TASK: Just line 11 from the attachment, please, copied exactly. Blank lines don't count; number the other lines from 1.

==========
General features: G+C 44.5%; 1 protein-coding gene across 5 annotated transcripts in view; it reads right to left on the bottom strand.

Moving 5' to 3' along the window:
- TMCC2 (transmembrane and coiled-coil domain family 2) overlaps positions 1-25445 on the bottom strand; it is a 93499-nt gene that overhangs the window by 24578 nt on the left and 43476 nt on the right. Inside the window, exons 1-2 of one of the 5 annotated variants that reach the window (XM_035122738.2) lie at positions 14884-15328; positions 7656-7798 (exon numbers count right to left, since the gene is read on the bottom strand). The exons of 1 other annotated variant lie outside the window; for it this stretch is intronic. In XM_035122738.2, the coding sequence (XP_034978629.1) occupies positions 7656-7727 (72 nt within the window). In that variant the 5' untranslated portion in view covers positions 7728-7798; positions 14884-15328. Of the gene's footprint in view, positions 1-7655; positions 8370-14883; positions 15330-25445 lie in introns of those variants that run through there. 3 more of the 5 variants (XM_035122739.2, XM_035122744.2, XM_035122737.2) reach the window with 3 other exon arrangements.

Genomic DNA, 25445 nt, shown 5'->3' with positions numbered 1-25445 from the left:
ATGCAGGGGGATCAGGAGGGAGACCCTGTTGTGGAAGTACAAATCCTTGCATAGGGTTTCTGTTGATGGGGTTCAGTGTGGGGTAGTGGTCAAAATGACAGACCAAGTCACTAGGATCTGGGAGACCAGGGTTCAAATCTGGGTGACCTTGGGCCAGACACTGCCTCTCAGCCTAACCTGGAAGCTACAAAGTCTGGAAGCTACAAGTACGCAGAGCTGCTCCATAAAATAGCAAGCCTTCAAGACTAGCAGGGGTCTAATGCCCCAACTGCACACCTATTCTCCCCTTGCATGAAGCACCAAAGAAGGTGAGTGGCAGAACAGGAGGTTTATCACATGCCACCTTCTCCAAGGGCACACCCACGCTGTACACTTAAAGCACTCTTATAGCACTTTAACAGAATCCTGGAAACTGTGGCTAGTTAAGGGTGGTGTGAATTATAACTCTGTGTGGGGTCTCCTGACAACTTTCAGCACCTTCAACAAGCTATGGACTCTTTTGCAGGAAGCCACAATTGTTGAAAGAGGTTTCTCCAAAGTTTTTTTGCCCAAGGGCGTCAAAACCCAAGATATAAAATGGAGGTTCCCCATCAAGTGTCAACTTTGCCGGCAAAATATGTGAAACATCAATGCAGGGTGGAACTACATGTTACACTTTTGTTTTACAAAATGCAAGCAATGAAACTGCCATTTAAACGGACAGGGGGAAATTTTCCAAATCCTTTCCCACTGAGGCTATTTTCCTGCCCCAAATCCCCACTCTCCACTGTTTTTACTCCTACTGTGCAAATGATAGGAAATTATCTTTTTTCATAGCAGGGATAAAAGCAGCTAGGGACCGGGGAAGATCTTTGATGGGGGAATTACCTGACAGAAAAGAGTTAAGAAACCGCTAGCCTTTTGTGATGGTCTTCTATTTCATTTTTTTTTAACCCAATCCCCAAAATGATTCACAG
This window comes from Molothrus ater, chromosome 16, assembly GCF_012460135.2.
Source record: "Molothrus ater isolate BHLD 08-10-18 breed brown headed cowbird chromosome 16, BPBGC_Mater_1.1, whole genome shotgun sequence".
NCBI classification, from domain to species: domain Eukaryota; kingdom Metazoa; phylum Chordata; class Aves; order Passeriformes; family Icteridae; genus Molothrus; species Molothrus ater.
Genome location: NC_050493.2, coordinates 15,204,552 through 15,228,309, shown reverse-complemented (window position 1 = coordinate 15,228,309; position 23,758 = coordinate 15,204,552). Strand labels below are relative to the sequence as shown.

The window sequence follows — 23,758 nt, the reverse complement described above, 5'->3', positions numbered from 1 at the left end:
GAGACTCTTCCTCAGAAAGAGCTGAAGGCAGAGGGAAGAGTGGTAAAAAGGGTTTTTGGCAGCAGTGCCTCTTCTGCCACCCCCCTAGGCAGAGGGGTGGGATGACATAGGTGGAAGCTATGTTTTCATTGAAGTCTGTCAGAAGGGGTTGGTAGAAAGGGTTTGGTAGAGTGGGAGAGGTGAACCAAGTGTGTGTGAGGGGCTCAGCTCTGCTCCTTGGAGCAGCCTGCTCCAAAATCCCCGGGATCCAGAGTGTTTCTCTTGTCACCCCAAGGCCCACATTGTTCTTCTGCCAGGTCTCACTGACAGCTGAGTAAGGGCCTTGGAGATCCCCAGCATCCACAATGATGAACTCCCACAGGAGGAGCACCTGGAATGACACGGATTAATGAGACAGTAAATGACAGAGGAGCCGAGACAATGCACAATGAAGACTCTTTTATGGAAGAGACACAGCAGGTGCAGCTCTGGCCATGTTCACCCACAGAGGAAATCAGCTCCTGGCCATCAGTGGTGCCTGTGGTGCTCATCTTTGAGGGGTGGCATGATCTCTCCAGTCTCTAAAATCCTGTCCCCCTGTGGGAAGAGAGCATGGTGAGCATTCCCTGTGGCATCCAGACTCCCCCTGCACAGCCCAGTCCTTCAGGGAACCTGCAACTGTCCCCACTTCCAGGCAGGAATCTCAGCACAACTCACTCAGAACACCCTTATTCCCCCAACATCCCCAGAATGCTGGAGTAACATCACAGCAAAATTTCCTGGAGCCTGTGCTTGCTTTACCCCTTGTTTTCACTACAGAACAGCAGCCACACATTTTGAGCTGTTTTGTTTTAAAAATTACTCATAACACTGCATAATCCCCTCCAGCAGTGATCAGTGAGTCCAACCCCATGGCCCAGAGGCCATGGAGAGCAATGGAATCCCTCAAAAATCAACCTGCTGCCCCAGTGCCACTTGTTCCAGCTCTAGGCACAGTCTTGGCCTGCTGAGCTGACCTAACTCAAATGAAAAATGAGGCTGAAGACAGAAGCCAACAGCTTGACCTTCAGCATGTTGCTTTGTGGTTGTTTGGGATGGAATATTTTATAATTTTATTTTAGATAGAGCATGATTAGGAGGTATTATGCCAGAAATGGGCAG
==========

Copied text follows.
GAGACTCTTCCTCAGAAAGAGCTGAAGGCAGAGGGAAGAGTGGTAAAAAGGGTTTTTGGCAGCAGTGCCTCTTCTGCCACCCCCCTAGGCAGAGGGGTGGGATGACATAGGTGGAAGCTATGTTTTCATTGAAGTCTGTCAGAAGGGGTTGGTAGAAAGGGTTTGGTAGAGTGGGAGAGGTGAACCAAGTGTGTGTGAGGGGCTCAGCTCTGCTCCTTGGAGCAGCCTGCTCCAAAATCCCCGGGATCCAGAGTGTTTCTCTTGTCACCCCAAGGCCCACATTGTTCTTCTGCCAGGTCTCACTGACAGCTGAGTAAGGGCCTTGGAGATCCCCAGCATCCACAATGATGAACTCCCACAGGAGGAGCACCTGGAATGACACGGATTAATGAGACAGTAAATGACAGAGGAGCCGAGACAATGCACAATGAAGACTCTTTTATGGAAGAGACACAGCAGGTGCAGCTCTGGCCATGTTCACCCACAGAGGAAATCAGCTCCTGGCCATCAGTGGTGCCTGTGGTGCTCATCTTTGAGGGGTGGCATGATCTCTCCAGTCTCTAAAATCCTGTCCCCCTGTGGGAAGAGAGCATGGTGAGCATTCCCTGTGGCATCCAGACTCCCCCTGCACAGCCCAGTCCTTCAGGGAACCTGCAACTGTCCCCACTTCCAGGCAGGAATCTCAGCACAACTCACTCAGAACACCCTTATTCCCCCAACATCCCCAGAATGCTGGAGTAACATCACAGCAAAATTTCCTGGAGCCTGTGCTTGCTTTACCCCTTGTTTTCACTACAGAACAGCAGCCACACATTTTGAGCTGTTTTGTTTTAAAAATTACTCATAACACTGCATAATCCCCTCCAGCAGTGATCAGTGAGTCCAACCCCATGGCCCAGAGGCCATGGAGAGCAATGGAATCCCTCAAAAATCAACCTGCTGCCCCAGTGCCACTTGTTCCAGCTCTAGGCACAGTCTTGGCCTGCTGAGCTGACCTAACTCAAATGAAAAATGAGGCTGAAGACAGAAGCCAACAGCTTGACCTTCAGCATGTTGCTTTGTGGTTGTTTGGGATGGAATATTTTATAATTTTATTTTAGATAGAGCATGATTAGGAGGTATTATGCCAGAAATGGGCAG